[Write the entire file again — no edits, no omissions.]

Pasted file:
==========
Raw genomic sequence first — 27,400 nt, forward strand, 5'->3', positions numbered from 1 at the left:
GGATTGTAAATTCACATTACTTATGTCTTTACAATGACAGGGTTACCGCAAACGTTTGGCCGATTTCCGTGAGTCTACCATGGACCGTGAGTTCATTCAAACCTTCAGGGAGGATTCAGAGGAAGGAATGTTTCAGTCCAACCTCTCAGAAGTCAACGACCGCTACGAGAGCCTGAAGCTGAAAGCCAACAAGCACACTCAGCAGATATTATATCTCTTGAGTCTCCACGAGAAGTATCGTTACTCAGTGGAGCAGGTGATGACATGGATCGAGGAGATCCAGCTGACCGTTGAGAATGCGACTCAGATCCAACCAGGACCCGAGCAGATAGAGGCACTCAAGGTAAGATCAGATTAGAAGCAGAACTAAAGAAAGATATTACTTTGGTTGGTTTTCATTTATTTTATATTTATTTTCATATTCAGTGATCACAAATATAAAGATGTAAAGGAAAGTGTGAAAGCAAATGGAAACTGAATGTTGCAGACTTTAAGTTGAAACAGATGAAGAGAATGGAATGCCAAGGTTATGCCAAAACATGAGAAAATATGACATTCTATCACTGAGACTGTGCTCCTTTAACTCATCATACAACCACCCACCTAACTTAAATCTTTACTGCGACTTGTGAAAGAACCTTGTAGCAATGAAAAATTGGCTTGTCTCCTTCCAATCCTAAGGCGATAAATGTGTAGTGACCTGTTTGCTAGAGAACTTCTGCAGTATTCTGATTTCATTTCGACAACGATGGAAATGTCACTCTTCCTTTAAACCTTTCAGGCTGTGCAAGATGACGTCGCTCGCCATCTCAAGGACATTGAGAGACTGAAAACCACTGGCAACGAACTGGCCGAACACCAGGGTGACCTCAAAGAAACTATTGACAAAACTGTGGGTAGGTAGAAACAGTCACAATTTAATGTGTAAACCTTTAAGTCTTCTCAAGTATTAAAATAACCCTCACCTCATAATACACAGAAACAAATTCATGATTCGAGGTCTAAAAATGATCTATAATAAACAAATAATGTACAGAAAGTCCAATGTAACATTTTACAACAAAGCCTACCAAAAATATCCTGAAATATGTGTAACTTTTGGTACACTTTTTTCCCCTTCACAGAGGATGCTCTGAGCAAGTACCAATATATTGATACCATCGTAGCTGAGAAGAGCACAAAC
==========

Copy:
Raw genomic sequence first — 27,400 nt, forward strand, 5'->3', positions numbered from 1 at the left:
GGATTGTAAATTCACATTACTTATGTCTTTACAATGACAGGGTTACCGCAAACGTTTGGCCGATTTCCGTGAGTCTACCATGGACCGTGAGTTCATTCAAACCTTCAGGGAGGATTCAGAGGAAGGAATGTTTCAGTCCAACCTCTCAGAAGTCAACGACCGCTACGAGAGCCTGAAGCTGAAAGCCAACAAGCACACTCAGCAGATATTATATCTCTTGAGTCTCCACGAGAAGTATCGTTACTCAGTGGAGCAGGTGATGACATGGATCGAGGAGATCCAGCTGACCGTTGAGAATGCGACTCAGATCCAACCAGGACCCGAGCAGATAGAGGCACTCAAGGTAAGATCAGATTAGAAGCAGAACTAAAGAAAGATATTACTTTGGTTGGTTTTCATTTATTTTATATTTATTTTCATATTCAGTGATCACAAATATAAAGATGTAAAGGAAAGTGTGAAAGCAAATGGAAACTGAATGTTGCAGACTTTAAGTTGAAACAGATGAAGAGAATGGAATGCCAAGGTTATGCCAAAACATGAGAAAATATGACATTCTATCACTGAGACTGTGCTCCTTTAACTCATCATACAACCACCCACCTAACTTAAATCTTTACTGCGACTTGTGAAAGAACCTTGTAGCAATGAAAAATTGGCTTGTCTCCTTCCAATCCTAAGGCGATAAATGTGTAGTGACCTGTTTGCTAGAGAACTTCTGCAGTATTCTGATTTCATTTCGACAACGATGGAAATGTCACTCTTCCTTTAAACCTTTCAGGCTGTGCAAGATGACGTCGCTCGCCATCTCAAGGACATTGAGAGACTGAAAACCACTGGCAACGAACTGGCCGAACACCAGGGTGACCTCAAAGAAACTATTGACAAAACTGTGGGTAGGTAGAAACAGTCACAATTTAATGTGTAAACCTTTAAGTCTTCTCAAGTATTAAAATAACCCTCACCTCATAATACACAGAAACAAATTCATGATTCGAGGTCTAAAAATGATCTATAATAAACAAATAATGTACAGAAAGTCCAATGTAACATTTTACAACAAAGCCTACCAAAAATATCCTGAAATATGTGTAACTTTTGGTACACTTTTTTCCCCTTCACAGAGGATGCTCTGAGCAAGTACCAATATATTGATACCATCGTAGCTGAGAAGAGCACAAAC